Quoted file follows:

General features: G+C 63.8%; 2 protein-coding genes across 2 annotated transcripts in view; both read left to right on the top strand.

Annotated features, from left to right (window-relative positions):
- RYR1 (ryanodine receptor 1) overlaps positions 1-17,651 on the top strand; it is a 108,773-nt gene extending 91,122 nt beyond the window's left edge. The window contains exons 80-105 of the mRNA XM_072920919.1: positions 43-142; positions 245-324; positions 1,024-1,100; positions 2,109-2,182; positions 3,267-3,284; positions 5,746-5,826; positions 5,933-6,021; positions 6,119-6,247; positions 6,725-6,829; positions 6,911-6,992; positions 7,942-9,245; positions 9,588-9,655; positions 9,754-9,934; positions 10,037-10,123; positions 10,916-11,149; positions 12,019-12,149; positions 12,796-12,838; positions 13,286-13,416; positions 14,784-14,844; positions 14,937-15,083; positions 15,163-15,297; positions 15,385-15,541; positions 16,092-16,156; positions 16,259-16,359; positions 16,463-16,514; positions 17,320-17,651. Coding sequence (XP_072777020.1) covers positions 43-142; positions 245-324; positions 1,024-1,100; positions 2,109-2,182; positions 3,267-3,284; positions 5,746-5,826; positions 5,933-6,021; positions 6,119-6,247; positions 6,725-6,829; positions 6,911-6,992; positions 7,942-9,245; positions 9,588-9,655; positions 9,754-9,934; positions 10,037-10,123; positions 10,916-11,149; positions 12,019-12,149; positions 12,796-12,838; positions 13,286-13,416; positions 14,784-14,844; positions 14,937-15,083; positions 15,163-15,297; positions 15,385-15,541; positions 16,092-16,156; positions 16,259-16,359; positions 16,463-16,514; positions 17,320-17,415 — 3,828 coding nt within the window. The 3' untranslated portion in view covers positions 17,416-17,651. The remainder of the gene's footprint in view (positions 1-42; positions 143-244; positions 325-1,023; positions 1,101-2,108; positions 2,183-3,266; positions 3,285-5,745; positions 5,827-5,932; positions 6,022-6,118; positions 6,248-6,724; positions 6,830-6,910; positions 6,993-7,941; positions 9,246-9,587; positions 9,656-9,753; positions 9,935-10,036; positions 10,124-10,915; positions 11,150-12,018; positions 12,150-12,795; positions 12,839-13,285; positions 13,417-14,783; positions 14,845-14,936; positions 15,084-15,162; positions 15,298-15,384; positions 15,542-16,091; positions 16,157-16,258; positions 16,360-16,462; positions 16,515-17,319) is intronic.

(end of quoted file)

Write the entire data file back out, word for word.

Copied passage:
General features: G+C 63.8%; 2 protein-coding genes across 2 annotated transcripts in view; both read left to right on the top strand.

Annotated features, from left to right (window-relative positions):
- RYR1 (ryanodine receptor 1) overlaps positions 1-17,651 on the top strand; it is a 108,773-nt gene extending 91,122 nt beyond the window's left edge. The window contains exons 80-105 of the mRNA XM_072920919.1: positions 43-142; positions 245-324; positions 1,024-1,100; positions 2,109-2,182; positions 3,267-3,284; positions 5,746-5,826; positions 5,933-6,021; positions 6,119-6,247; positions 6,725-6,829; positions 6,911-6,992; positions 7,942-9,245; positions 9,588-9,655; positions 9,754-9,934; positions 10,037-10,123; positions 10,916-11,149; positions 12,019-12,149; positions 12,796-12,838; positions 13,286-13,416; positions 14,784-14,844; positions 14,937-15,083; positions 15,163-15,297; positions 15,385-15,541; positions 16,092-16,156; positions 16,259-16,359; positions 16,463-16,514; positions 17,320-17,651. Coding sequence (XP_072777020.1) covers positions 43-142; positions 245-324; positions 1,024-1,100; positions 2,109-2,182; positions 3,267-3,284; positions 5,746-5,826; positions 5,933-6,021; positions 6,119-6,247; positions 6,725-6,829; positions 6,911-6,992; positions 7,942-9,245; positions 9,588-9,655; positions 9,754-9,934; positions 10,037-10,123; positions 10,916-11,149; positions 12,019-12,149; positions 12,796-12,838; positions 13,286-13,416; positions 14,784-14,844; positions 14,937-15,083; positions 15,163-15,297; positions 15,385-15,541; positions 16,092-16,156; positions 16,259-16,359; positions 16,463-16,514; positions 17,320-17,415 — 3,828 coding nt within the window. The 3' untranslated portion in view covers positions 17,416-17,651. The remainder of the gene's footprint in view (positions 1-42; positions 143-244; positions 325-1,023; positions 1,101-2,108; positions 2,183-3,266; positions 3,285-5,745; positions 5,827-5,932; positions 6,022-6,118; positions 6,248-6,724; positions 6,830-6,910; positions 6,993-7,941; positions 9,246-9,587; positions 9,656-9,753; positions 9,935-10,036; positions 10,124-10,915; positions 11,150-12,018; positions 12,150-12,795; positions 12,839-13,285; positions 13,417-14,783; positions 14,845-14,936; positions 15,084-15,162; positions 15,298-15,384; positions 15,542-16,091; positions 16,157-16,258; positions 16,360-16,462; positions 16,515-17,319) is intronic.